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Determining whether a 12V car battery needs charge is as easy as touching its leads to those of a multimeter. While charging from a vehicle's alternator, the multimeter method fails to determine the battery's state of charge and instead reports the alternator's 14V until the engine is turned off. Only then can we read the battery's voltage again. However, even gauges on older car battery chargers reflect rising voltage over time.

How can I measure the voltage of a charging battery, and how do battery chargers do it?

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    \$\begingroup\$ By stopping for a moment. \$\endgroup\$ – Ignacio Vazquez-Abrams Dec 20 '14 at 16:14
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    \$\begingroup\$ By measuring the current also, to see if it's still drawing current \$\endgroup\$ – PkP Dec 20 '14 at 17:11
  • \$\begingroup\$ Smart battery chargers keep track of time and the current flowing into the battery. Some dumb battery chargers simply charge to voltage set point and don't care about anything else. These usually are not the fastest to recharge a battery, but they are easy to design, and if it is not important to recharge the battery quickly, they work fine. \$\endgroup\$ – mkeith Dec 20 '14 at 17:37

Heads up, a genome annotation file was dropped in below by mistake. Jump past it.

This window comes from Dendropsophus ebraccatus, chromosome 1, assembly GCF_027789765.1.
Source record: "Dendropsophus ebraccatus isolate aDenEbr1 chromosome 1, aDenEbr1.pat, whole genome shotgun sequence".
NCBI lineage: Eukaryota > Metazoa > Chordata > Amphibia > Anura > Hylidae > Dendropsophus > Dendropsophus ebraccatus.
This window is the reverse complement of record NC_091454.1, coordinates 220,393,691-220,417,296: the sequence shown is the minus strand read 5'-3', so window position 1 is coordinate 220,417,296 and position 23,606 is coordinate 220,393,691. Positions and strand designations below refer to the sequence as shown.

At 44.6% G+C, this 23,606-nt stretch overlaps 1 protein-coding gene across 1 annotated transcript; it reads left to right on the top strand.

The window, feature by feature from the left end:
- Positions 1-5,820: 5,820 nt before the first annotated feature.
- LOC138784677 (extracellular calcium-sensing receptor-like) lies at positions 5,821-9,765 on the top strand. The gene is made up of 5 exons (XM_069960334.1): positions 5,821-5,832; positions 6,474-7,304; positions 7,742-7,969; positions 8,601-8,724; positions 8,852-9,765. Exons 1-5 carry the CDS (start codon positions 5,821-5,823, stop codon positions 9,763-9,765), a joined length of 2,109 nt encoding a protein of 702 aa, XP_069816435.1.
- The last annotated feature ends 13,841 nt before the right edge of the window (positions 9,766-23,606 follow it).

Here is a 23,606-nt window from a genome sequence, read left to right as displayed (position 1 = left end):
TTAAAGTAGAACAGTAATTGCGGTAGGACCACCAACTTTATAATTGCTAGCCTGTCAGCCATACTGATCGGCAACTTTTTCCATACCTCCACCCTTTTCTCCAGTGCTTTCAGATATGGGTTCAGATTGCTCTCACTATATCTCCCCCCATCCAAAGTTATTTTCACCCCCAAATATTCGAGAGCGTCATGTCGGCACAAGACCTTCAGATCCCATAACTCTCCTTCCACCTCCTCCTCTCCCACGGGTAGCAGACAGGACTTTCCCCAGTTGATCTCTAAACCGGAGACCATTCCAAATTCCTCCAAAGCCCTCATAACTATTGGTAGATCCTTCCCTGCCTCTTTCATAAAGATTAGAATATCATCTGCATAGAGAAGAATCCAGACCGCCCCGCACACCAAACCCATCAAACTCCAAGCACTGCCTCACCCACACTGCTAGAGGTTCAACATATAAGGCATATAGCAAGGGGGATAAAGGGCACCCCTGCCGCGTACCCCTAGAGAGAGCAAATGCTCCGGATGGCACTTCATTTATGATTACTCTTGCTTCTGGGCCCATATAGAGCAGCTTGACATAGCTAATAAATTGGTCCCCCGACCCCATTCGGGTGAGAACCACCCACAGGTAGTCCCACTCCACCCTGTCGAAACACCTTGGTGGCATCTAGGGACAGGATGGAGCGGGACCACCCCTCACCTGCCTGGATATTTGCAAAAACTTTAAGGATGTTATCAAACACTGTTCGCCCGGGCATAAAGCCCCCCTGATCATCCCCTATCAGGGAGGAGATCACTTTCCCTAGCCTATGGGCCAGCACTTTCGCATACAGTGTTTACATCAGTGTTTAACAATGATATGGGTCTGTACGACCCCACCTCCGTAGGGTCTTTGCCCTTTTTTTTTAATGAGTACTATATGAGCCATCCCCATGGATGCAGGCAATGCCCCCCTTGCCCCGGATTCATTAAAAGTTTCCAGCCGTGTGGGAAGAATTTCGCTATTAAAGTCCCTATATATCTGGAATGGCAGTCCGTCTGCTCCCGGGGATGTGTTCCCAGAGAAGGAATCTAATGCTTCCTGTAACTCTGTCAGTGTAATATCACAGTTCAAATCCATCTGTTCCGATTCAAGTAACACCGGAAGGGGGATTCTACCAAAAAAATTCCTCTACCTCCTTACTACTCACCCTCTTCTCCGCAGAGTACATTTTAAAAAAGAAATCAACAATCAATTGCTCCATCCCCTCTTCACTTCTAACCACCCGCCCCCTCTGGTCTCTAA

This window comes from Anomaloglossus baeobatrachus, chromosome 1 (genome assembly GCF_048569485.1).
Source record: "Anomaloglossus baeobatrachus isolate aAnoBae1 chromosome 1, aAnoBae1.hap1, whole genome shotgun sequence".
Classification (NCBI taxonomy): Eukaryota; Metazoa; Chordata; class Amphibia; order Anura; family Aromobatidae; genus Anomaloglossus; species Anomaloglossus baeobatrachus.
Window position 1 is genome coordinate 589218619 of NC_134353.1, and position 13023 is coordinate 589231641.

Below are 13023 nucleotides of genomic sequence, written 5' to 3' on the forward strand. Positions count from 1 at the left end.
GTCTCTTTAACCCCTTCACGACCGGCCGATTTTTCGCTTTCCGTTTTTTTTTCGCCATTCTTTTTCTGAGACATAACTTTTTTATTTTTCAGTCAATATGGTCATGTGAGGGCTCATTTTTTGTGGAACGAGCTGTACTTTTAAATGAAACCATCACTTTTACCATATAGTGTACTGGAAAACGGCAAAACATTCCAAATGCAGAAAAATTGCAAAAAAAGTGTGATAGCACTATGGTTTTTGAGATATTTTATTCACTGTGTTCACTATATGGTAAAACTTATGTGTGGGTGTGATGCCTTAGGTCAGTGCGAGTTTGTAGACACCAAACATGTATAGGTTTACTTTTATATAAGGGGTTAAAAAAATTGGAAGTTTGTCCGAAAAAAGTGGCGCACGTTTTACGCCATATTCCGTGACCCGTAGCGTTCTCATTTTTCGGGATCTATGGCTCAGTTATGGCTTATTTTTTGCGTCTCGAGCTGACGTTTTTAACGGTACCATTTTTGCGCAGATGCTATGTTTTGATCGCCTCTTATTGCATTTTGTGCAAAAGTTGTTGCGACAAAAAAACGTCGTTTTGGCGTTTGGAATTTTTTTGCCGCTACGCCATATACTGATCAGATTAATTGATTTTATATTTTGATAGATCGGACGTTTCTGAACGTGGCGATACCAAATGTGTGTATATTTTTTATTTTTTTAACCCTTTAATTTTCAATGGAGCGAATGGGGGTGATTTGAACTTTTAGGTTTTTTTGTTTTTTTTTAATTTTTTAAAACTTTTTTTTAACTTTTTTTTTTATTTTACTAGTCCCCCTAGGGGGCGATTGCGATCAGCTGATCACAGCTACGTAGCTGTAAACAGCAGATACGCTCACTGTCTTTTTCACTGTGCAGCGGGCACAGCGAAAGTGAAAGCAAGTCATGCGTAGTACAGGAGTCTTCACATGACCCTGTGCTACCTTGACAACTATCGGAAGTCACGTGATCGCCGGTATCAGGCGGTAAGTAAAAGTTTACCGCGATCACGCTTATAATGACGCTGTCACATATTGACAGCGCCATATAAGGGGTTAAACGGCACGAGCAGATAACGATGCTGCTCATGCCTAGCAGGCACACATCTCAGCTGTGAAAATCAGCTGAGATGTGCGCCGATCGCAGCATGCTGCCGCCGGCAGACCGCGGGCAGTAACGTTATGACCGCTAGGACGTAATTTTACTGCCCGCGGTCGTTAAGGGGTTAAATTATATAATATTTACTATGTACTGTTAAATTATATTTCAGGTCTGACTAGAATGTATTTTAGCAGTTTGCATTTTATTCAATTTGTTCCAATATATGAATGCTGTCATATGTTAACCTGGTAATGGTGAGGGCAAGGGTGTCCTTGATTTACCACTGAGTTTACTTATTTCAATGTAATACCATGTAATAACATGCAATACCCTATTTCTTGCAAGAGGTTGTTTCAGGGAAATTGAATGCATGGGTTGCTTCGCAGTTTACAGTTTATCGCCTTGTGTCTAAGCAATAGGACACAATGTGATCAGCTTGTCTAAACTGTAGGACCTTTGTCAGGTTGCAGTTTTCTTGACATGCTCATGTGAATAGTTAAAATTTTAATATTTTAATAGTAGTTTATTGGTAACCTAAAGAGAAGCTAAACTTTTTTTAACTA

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schematic

simulate this circuit – Schematic created using CircuitLab Here is a simple example. From zero crossing of the ac waveform, the car battery attached at right can cause the zener diode to conduct. This removes the bias from r3 that would normally turn on the scr. So when the battery is not charged to the level preset by the pot, the scr will tend to fire and charge the battery. More sophisticated chargers than this will still use the same basic idea of driving a pulsed DC into the battery and doing measurements at or near zero crossing. Several chipsets have been developed to simplify making a battery charger that keeps track of the energy stored in the battery during charging. TI and Linear technologies both have lots of literature to describe this further.

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For cars, an option is to use a Hall sensor around the lead going into the battery. The magnetic field depends on the current flowing: Magnetic Field of Current

However it may not be easy or accurate: on AllegroMicro I found linear Hall sensors with up to 10 mV/G. A current of 1 A at 10 mm distance from axis of the wire (reasonable for car battery leads) gives you 0.2 G, resulting in 1 mV signal.

Basically the most sensitive Hall sensor from Allegro Micro gives you 1 A resolution.

If you use specifically designed current sensors you will get about 20 mV/A, resulting in about 0.05 A minimum sensitivity (I assumed ADC with 10 bit and 1 V reference voltage).

The initial spike during engine startup may still be difficult to measure with good time resolution.

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